What is SQL Injection?
The ability to inject SQL commands into the database engine through an existing application is termed as SQL Injection Attack.
SQL injection is a type of security exploit in which the attacker adds SQL statements through a web application’s input fields or hidden parameters to gain access to resources or make changes to data.
I have already covered this in past, please check my previous post, “How to Secure against SQL Injection?”
HOW Server SQL Server Injections Works ?
Can you describe how SQL Server can be compromised / hacked via SQL Injection ?
Here is a quick DEMO to illustrates, How SQL Server Injection works
If these SQL Server Injects are so vulnerable, then
How can I prevent / Stop SQL Injection ?
The best way is to carefully sanitize user input. SQL Server Injections can be easily avoided if Developers need to either:
- stop writing dynamic queries; and/or
- prevent user supplied input which contains malicious SQL from affecting the logic of the executed query.
There is a beautiful article published by Dave Wichers, which provides a set of simple techniques for preventing SQL Injection vulnerabilities by avoiding these two problems. These techniques can be used with practically any kind of programming language with any type of database. This article is available here.
But this few bullet points, which I do share with my all clients.
- Trust no-one: Assume all user-submitted data is evil and validate and sanitize everything.
- Don’t use dynamic SQL when it can be avoided: used prepared statements, parameterized queries or stored procedures instead whenever possible.
- Update and patch: vulnerabilities in applications and databases that hackers can exploit using SQL injection are regularly discovered, so it’s vital to apply patches and updates as soon as practical.
- Firewall: Consider a web application firewall (WAF) – either software or appliance based – to help filter out malicious data. Good ones will have a comprehensive set of default rules, and make it easy to add new ones whenever necessary. A WAF can be particularly useful to provide some security protection against a particular new vulnerability before a patch is available.
- Reduce your attack surface: Get rid of any database functionality that you don’t need to prevent a hacker taking advantage of it. For example, the xp_cmdshell extended stored procedure in MS SQL spawns a Windows command shell and passes in a string for execution, which could be very useful indeed for a hacker. The Windows process spawned by xp_cmdshell has the same security privileges as the SQL Server service account.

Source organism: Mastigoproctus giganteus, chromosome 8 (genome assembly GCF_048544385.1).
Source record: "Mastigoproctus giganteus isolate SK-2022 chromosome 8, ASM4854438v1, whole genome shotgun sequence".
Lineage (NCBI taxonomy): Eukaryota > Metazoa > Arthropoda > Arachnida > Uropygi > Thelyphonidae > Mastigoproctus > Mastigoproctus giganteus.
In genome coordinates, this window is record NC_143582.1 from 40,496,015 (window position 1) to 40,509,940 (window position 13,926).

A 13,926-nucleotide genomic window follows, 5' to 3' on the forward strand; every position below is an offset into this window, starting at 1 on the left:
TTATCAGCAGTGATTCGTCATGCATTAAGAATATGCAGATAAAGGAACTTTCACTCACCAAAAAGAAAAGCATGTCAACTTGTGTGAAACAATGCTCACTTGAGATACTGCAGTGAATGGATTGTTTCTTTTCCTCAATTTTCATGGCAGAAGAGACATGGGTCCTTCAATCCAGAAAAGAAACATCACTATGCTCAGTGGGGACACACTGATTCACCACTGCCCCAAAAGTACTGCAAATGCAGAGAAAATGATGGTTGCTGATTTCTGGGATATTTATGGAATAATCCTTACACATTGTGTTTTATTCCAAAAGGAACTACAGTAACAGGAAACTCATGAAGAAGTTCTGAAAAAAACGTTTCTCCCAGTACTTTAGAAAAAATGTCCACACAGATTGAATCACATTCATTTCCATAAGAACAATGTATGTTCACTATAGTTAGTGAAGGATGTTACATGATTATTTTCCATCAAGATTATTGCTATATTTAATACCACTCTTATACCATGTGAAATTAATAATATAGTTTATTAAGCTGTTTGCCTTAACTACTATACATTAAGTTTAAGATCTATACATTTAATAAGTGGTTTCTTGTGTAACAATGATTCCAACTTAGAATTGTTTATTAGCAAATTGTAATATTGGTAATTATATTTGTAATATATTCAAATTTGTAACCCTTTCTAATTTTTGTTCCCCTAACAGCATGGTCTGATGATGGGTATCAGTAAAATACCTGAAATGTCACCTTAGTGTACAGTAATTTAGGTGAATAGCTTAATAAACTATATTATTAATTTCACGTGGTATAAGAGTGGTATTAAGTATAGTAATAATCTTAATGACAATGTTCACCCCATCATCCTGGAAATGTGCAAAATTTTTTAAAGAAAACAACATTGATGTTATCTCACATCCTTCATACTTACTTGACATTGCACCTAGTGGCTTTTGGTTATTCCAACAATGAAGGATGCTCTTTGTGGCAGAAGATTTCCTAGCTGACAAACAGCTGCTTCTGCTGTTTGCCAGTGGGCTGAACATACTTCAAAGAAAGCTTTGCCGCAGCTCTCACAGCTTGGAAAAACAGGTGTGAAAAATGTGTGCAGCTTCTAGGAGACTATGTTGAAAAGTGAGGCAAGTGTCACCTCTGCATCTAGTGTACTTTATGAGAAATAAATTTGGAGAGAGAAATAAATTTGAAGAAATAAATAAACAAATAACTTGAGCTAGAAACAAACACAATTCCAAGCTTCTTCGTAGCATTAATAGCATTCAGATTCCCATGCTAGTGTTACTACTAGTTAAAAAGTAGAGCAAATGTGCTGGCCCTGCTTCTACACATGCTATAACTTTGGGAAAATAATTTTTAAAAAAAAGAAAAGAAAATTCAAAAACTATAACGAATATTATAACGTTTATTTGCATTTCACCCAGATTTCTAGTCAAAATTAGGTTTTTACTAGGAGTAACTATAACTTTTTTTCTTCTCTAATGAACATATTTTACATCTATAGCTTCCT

- Use appropriate privileges: don’t connect to your database using an account with admin-level privileges unless there is some compelling reason to do so. Using a limited access account is far safer, and can limit what a hacker is able to do.
- Keep your secrets secret: Assume that your application is not secure and act accordingly by encrypting or hashing passwords and other confidential data including connection strings.
- Don’t divulge more information than you need to: hackers can learn a great deal about database architecture from error messages, so ensure that they display minimal information. Use the "RemoteOnly" customErrors mode (or equivalent) to display verbose error messages on the local machine while ensuring that an external hacker gets nothing more than the fact that his actions resulted in an unhandled error.
- Don’t forget the basics: Change the passwords of application accounts into the database regularly. This is common sense, but in practice these passwords often stay unchanged for months or even years.
- Buy better software: Make code writers responsible for checking the code and for fixing security flaws in custom applications before the software is delivered. SANS suggests you incorporate terms from this sample contract into your agreement with any software vendor.
Can I test my application / Server for SQL Injection?
As part of Quality Assurance, all applications are being tested for potentials SQL Injections. These are mostly used test, which must be performed to avoid potential SQL Injections and these are available mosty all automated QA testing softwares.
SQL Injection Detection – Identify sources from where Hacker can pass SQL Injections / User Interfaces.
Standard SQL Injection Testing – Test Inputs which are potential SQL Injections.
Blind SQL Injection Testing – Ensure the Database Server Error Message are not directly passed on to User.
A great article, Testing for SQL Injection, which describes about all testing techniques with examples.
Tool to test your web application for SQL Injections Threats ?
HAVIJ is one of the tool to test your web application for SQL Injection, Here is a quick demo for using this tool to test your website for SQL Injection.
Is there any Device available, which can Scan SQL Injections ?
There are various products, which are available in market to avoid SQL Injection but these products just filters HTTP querystring values and other HTTP headers to mitigate SQL injection attacks but they not 100% secured. But definitely they do help at web server levels.
The best way to handle is to mitigate the root cause in the application.